We're still finalizing our plans for the refurbishment of N737QN. As we stated in "Next: Better Than New 172" (January Pilot), our goals are to improve the performance, comfort, and safety of the airplane. We plan to start on the engine phase within a few weeks. We'll let you know how it goes in a couple of months.
Good as New Goes Home
Our 1993 project airplane retires to the beach.
In late 1973, as Cessna employees in Kansas rolled N13057, a 1974 172M, out the factory doors, a 35-year-old dentist in Fort Pierce, Florida, was taking his first flying lesson. Twenty years later, a random pick of a computer would bring the two together.
William E. Teschner, D.D.S., now 55, was unsure of what to make of the telephone call in mid-January from someone purporting to be from AOPA and telling him to expect a very important call within the next couple of hours. The caller had hinted that maybe there was a prize involved. Teschner, a 20-year AOPA member, had read about the Good As New 172 refurbishment project and sweepstakes but assumed that he could never be so lucky as to win it. Instead, he thought maybe had won "a gold watch or something."
Teschner quickly re-read his January issue of AOPA Pilot, which features the airplane on the cover, especially the part that said some lucky member would win the prize in mid-January. With that he began to get very excited. "My stomach was really churning," he said. The excitement proved to be justified a few hours later when the official call came in telling him that from among more than 500,000 entries, his name had been randomly selected by a computer. That Skyhawk that first flew about the same time he had would be his. Only now N13057 had been renamed N172GN and had been refurbished from spinner to tailcone.
A week later, AOPA President Phil Boyer landed the gleaming white, gray, and red Skyhawk at Fort Pierce and taxied it up to an appropriately ohhhing and ahhhhing crowd on the ramp that included Teschner and his family and a group of more than 50 well-wishers, friends, and media.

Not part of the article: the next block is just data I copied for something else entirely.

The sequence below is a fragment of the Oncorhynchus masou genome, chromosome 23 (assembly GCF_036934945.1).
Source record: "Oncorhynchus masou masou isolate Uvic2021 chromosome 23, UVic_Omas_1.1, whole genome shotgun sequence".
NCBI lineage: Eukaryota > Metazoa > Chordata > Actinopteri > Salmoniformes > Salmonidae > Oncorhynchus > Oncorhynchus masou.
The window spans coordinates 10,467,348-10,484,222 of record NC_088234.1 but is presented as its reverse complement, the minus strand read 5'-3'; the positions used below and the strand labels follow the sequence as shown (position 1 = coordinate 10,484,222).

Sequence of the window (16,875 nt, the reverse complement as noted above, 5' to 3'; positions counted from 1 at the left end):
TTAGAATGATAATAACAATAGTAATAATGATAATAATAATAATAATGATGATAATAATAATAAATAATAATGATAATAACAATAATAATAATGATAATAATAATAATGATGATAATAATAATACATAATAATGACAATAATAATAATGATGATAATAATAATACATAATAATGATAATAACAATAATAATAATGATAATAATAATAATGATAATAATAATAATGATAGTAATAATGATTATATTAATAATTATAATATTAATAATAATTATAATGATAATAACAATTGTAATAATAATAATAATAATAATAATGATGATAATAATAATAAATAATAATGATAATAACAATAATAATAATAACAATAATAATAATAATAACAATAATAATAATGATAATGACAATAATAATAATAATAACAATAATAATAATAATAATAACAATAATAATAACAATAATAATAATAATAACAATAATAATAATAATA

After Boyer presented Teschner with the keys, the two of them took a brief flight along the Atlantic Coast. The dentist came back smiling a perfect smile, proudly showing off the airplane to the crowd. He later admitted that he intends to sell his 1958 Cessna 175 and keep the Skyhawk. "This is just too nice to give up," he said. "I just can't believe how solid it is and how nice it is to have everything really new."
Before buying the 175 with a partner in 1975, Teschner had owned a 1966 Piper Cherokee 140. He earned his private certificate in 1974 and has flown the 175 to a number of meetings of the Flying Dentists Association and to visit his father in Indiana. His first goal after winning the airplane was to convince his wife, who does not like to fly, to go for a ride with him. "I know she'll love it," he predicted. TBH
What You Think
Member ideas for the Better Than New 172
In the January issue of Pilot, we asked AOPA members to send us their ideas on how we could make our 1994 refurbishment project a truly "Better Than New 172." Dozens of you responded. Here are just a few of the many excellent (and occasionally outrageous) ideas:
Forget all those doo-dads and extras. With a bigger engine, just knock off the nosegear, install a "Texas Taildragger" kit, then add a Robinson STOL kit, and you would make the average pilot more than happy.
Joseph E. Manos AOPA 639042
Take a straight-back 172 with a vertical tail and completely rebuild it, adding strengthening where necessary to handle braces for skis and floats. Offer it as either a taildragger or trigear. Thanks for letting me share my dreams.
Neale C. Thompson AOPA 690517
Install a Franklin 215-hp engine. It makes a terrific airplane. You will end up, I'm sure, with a great airplane.
Ralph A. Vernet AOPA 235149
I suggest you consider the Porsche PFM 3200 engine. It offers improved power, a longer TBO, and better fuel economy.
Alvin J. Bisel AOPA 837613
Maryland Heights, Missouri
Good suggestion, but unfortunately, Porsche no longer makes the engine Ed.
Install a Horton STOL kit, flap gap, and aileron seals. I'm a short-field nut, and who knows, I may win it.
Joe Carbaugh AOPA 462426
I would like to see if there is a better propeller for the airplane because recent research has proven that more or different shaped blades can reduce noise and increase performance.
Karl Hendrickson AOPA 1183388
When you get to the interior phase, consider Airtex, Incorporated, in Trenton, New Jersey. It did a wonderful restoration for us. Fabrics are wool, seats rebuilt, all headliner and door-post plastics are covered in premium wool no plastic shows. Ceiling insulation was added to reduce noise. It's outstanding.
E. Richard Purdy AOPA 558030
West Chester, Pennsylvania
How about a throttle quadrant similar to that of the Piper Arrow and a solid metal panel? Maybe shift the radios to the right and set them at an angle toward the pilot. As for avionics, start with an HSI (every airplane needs one), then go with a flight director.
James C. Pratt AOPA 1120903
Orangeburg, South Carolina
No matter what upgrades are done to a 172, it is still a 172, old or new. Cessna addressed the problems by adding longer wings, larger fuel tanks, and a bigger engine. It's called a 182.
William R. Crittenden AOPA 1127325